As we continue our bible study in Luke’s gospel, this morning we cover Luke 13:22-35.
This is the sermon for Last Sunday of End Time—Christ the King. The sermon text is: Matthew 27:27-31. The sermon theme is: Let Us Bow Before Our King.
Let Us Bow Before Our King
We don’t bow anymore. Have you ever noticed that? It used to be, that when people were introduced to each other they would bow to each other out of respect. It used to be that when people were congratulated for something they did well, they bowed. And today, we are so very much not used to this at all that we have forgotten how to bow and when to bow. I remember when I was in high school and had a voice recital. And at the end the people clapped. And suddenly, at that moment I realized that I was supposed to bow. And I didn’t know now to. I did the best I could. But it looked ugly. People used to bow to each other at various times and occasions. But long ago, the time when they would really bow was when their King entered the room. It didn’t matter who you were. When your king entered the room, your face found the floor. People did this out of respect. This Sunday is Christ the King Sunday. It is the very last day of the Christian Church Year. It is the day when we celebrate the fact that just as we bow before Jesus together Sunday after Sunday here, we will bow before Jesus forever in heaven. And, in order to focus on that fact we read the words in Matthew 27: “27 Then the governor’s soldiers took Jesus into the Prætorium and gathered the whole company of soldiers around him. 28 They stripped him and put a scarlet robe on him, 29 and then twisted together a crown of thorns and set it on his head. They put a staff in his right hand and knelt in front of him and mocked him. “Hail, king of the Jews!” they said.” (Matt 27:27–29 NIV)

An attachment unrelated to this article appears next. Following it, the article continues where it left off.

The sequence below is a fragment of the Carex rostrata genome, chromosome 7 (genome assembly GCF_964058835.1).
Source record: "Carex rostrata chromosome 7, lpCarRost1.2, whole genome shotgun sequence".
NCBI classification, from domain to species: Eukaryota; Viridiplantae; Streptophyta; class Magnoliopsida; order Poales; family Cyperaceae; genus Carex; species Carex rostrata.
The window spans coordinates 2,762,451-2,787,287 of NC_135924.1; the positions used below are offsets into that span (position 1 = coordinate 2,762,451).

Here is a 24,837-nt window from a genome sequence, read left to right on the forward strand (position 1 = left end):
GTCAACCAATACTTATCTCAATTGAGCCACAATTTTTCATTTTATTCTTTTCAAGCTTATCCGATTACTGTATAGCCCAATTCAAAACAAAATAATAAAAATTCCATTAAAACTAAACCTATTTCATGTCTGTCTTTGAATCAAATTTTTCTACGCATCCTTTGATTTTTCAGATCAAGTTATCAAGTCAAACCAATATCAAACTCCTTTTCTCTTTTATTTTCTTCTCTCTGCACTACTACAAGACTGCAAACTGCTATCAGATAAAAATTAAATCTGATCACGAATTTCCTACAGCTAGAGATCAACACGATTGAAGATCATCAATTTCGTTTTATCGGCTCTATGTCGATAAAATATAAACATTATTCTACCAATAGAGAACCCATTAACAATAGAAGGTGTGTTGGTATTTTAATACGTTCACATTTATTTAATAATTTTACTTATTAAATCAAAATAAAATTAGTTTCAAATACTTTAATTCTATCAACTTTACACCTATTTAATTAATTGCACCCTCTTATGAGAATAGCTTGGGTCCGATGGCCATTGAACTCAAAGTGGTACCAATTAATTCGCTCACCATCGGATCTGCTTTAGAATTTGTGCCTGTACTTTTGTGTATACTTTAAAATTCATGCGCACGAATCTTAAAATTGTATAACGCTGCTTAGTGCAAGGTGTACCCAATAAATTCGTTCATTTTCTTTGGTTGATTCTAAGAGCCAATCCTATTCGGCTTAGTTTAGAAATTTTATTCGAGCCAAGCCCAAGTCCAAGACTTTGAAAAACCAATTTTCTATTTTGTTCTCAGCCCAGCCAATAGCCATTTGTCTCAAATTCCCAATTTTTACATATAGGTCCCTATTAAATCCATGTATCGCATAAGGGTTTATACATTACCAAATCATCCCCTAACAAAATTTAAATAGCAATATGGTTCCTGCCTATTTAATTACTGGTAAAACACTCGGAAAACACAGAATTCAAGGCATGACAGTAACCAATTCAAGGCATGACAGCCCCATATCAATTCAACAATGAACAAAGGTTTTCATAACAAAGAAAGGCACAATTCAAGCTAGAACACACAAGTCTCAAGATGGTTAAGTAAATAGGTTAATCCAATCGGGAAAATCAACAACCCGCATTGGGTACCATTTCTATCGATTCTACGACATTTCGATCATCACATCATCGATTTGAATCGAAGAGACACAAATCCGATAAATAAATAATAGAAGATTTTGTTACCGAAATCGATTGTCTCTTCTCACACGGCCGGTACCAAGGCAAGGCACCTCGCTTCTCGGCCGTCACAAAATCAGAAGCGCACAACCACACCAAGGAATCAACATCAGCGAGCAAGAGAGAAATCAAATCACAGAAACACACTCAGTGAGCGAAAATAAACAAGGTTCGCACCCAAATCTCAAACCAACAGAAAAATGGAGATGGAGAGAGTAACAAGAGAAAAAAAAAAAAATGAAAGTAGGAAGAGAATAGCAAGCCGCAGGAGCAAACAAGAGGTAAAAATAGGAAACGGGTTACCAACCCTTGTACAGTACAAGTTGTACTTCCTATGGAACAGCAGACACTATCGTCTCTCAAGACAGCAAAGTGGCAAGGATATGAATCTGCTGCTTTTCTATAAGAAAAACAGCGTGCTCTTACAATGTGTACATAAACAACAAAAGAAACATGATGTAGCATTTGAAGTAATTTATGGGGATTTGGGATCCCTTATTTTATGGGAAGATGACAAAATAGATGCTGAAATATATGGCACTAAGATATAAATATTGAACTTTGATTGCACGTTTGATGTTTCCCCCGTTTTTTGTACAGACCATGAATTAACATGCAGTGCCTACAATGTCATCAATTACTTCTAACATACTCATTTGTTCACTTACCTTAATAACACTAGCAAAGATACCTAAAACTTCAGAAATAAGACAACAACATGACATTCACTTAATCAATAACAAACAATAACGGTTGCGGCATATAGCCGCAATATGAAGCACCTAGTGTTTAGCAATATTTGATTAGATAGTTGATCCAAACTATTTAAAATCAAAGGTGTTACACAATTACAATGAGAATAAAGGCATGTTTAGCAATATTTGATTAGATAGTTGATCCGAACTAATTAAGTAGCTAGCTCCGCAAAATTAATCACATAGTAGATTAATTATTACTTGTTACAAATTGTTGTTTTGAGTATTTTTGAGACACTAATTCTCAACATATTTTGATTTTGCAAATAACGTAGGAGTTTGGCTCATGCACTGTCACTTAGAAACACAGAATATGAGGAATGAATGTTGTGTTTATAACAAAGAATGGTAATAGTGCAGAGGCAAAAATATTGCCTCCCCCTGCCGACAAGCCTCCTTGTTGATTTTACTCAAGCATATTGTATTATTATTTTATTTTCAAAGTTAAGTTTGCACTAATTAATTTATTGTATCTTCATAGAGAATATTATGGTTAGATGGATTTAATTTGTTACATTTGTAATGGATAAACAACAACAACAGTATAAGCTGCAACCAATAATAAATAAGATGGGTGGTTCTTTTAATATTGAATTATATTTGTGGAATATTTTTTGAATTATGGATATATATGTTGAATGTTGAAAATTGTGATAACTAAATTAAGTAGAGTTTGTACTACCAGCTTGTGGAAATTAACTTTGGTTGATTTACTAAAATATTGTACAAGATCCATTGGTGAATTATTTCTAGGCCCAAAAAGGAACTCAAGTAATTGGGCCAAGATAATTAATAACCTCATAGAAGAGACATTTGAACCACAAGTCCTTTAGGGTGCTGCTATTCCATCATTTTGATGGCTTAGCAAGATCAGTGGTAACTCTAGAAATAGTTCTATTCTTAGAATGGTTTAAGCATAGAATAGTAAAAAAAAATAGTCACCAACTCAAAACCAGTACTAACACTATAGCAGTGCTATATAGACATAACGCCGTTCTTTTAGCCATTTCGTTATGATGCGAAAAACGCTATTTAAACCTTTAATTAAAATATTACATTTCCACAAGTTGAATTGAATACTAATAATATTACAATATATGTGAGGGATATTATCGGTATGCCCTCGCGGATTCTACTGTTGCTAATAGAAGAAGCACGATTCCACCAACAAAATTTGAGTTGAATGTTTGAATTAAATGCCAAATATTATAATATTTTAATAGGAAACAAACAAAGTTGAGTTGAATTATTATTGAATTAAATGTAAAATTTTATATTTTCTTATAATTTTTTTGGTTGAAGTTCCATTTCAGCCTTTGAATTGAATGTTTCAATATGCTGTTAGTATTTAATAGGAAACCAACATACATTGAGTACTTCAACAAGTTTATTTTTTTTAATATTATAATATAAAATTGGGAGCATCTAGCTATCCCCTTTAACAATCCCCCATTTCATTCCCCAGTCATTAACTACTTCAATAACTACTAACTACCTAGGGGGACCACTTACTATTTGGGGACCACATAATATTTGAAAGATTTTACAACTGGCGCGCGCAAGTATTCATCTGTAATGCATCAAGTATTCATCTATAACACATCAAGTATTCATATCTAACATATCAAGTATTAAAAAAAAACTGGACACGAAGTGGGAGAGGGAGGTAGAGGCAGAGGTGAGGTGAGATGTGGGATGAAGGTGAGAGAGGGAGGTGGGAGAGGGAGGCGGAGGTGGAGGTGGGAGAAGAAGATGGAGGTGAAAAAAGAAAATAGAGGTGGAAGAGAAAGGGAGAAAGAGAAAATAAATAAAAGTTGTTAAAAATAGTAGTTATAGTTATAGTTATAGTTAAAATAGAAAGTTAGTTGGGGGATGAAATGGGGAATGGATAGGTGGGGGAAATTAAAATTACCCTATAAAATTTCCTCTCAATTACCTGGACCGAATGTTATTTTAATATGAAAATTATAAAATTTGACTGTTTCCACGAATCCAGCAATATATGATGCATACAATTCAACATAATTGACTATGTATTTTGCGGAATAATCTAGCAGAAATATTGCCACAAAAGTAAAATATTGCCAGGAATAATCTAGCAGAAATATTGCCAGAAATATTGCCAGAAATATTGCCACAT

My brothers and sisters in Christ, look at the irony. Irony is when you expect it go one way, but it goes in a different direction. These soldiers pretended that Jesus was a king to humiliate him. But how could they know that he wasn’t just a king—He was the King of kings? And so, as we travel through these words we see one irony after another. First, all the soldiers gather around Jesus. The entire cohort gathered around Jesus.1 How ironic it is that the entire world will gather around Jesus on the Last Day. Second, they put on him a red robe. How ironic it is that on the Last Day he will wear a robe of righteousness and all the world will see it. Third, they put a stick made of reeds into his hands to be his scepter and thorns to be his crown. How ironic that on the Last Day he will have and show that scepter of justice and the crown of glory. Finally, they bowed before him. How ironic that they bow before him to torture him when, on the Last Day, those soldiers who continued in unbelief will bow before him in terror.
On this day, the last day of the year, we gather together to bow before Jesus as our King. But it’s good for us to look at the soldiers here bowing before Jesus. For just as the soldiers tortured and bowed down before Jesus as a joke, so also does the world around us today. If the world wants someone to blame for the evil of the world, it curses Jesus. If the world wants something good, it demands it from Jesus all the while acting as if they were the ones who created it. If the world mentions Jesus, it’s as a punchline to a joke or a curse against someone else. But never do we see what we should. Never do we see people bowing down before the King of kings with humility in their hearts.